According to reports, the AMD patent describes a processor that can include one or more programmable execution units that can be made to handle different types of custom instruction sets. This sounds eerily similar to a Field Programmable Gate Arrays (FPGAs), that are a type of semiconductor that can be altered even after they have been deployed.
Interestingly, AMD made its largest acquisition to date last year in October when it announced plans to take over Xilinx, which specializes in FPGAs.
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FPGAs in the data centers
The programmability of FPGAs often makes them slower than CPUs and even GPUs. On the upside though, it is exactly this ability for alteration that makes them far more versatile and useful virtual anywhere in a datacenter.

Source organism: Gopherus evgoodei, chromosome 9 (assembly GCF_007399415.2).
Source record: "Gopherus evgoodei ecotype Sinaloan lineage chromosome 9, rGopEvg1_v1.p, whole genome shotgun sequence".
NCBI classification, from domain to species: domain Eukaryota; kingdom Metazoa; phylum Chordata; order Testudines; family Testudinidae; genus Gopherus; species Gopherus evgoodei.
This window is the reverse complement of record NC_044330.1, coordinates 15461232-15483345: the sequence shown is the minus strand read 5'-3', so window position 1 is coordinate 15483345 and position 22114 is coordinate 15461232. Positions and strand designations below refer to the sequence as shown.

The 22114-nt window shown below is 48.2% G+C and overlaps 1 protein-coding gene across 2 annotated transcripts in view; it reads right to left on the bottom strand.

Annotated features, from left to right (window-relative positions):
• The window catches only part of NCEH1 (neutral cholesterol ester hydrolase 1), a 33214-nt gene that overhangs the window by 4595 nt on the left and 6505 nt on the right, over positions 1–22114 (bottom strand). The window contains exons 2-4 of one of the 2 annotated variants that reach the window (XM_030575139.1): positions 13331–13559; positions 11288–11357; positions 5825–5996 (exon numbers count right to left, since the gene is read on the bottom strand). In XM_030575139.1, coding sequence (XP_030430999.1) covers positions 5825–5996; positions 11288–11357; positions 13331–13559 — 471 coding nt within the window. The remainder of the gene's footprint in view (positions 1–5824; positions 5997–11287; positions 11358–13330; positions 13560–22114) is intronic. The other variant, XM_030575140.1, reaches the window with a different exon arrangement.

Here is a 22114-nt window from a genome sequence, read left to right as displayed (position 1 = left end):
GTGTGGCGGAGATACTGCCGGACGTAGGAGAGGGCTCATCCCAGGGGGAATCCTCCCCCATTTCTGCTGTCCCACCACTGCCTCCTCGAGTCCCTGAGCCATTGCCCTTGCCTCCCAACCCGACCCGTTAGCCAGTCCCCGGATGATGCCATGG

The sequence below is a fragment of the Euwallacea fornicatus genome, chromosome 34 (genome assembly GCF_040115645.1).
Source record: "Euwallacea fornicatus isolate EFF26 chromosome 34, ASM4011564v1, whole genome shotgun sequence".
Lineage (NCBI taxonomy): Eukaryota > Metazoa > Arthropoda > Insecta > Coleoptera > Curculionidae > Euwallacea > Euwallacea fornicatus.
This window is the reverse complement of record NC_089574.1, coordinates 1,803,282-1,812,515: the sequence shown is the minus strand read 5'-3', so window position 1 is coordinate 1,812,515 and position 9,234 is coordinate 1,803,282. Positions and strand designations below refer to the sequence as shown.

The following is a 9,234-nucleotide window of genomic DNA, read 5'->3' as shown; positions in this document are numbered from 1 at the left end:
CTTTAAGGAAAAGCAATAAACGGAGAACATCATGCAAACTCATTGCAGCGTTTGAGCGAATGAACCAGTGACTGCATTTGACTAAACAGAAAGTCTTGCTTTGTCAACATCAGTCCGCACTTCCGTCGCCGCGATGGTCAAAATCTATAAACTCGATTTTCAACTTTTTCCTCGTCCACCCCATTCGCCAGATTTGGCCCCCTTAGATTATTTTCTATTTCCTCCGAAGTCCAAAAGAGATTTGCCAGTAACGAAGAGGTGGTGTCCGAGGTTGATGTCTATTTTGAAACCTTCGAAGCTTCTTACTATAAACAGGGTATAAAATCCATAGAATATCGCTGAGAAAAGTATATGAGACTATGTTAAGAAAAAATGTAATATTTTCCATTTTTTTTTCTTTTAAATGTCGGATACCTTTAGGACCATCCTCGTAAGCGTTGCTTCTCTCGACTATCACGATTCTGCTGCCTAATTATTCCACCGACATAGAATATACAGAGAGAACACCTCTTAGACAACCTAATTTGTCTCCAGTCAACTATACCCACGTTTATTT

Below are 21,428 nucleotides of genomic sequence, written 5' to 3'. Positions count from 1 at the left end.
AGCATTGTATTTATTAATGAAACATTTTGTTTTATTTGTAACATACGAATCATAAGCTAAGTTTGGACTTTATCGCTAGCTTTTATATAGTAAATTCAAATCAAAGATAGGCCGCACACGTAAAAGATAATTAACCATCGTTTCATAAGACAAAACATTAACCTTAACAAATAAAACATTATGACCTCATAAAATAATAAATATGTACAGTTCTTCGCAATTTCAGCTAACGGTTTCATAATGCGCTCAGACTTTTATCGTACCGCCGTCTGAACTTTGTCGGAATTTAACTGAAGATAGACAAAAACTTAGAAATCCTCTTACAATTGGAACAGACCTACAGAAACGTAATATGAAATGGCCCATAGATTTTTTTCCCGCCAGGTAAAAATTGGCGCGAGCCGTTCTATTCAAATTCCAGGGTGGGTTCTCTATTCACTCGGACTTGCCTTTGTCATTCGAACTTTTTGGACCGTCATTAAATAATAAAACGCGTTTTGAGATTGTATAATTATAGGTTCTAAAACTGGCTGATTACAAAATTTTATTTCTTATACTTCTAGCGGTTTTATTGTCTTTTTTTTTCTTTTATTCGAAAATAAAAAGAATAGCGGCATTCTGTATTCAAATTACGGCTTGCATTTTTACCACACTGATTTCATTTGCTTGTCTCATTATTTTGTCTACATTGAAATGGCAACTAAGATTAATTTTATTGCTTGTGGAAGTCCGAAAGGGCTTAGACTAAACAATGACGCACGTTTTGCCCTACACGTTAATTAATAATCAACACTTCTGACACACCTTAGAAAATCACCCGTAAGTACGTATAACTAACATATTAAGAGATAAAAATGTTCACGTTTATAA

Before its acquisition, Xilinx had announced several products to help accelerate server workloads and other AI applications, which aligned it with AMD’s goals in competing with Intel and Nvidia in the datacenter arena.
The patent, titled “Method and Apparatus for efficient programmable instructions in computer systems”, and published last week, describes a programmable unit that shares registers with the processor's floating-point and integer execution units.
Reportedly this arrangement wouldn’t be very efficient unless all the different units are on the same platform. AMD is now capable of this kind of integration thanks to its newly acquired capabilities.
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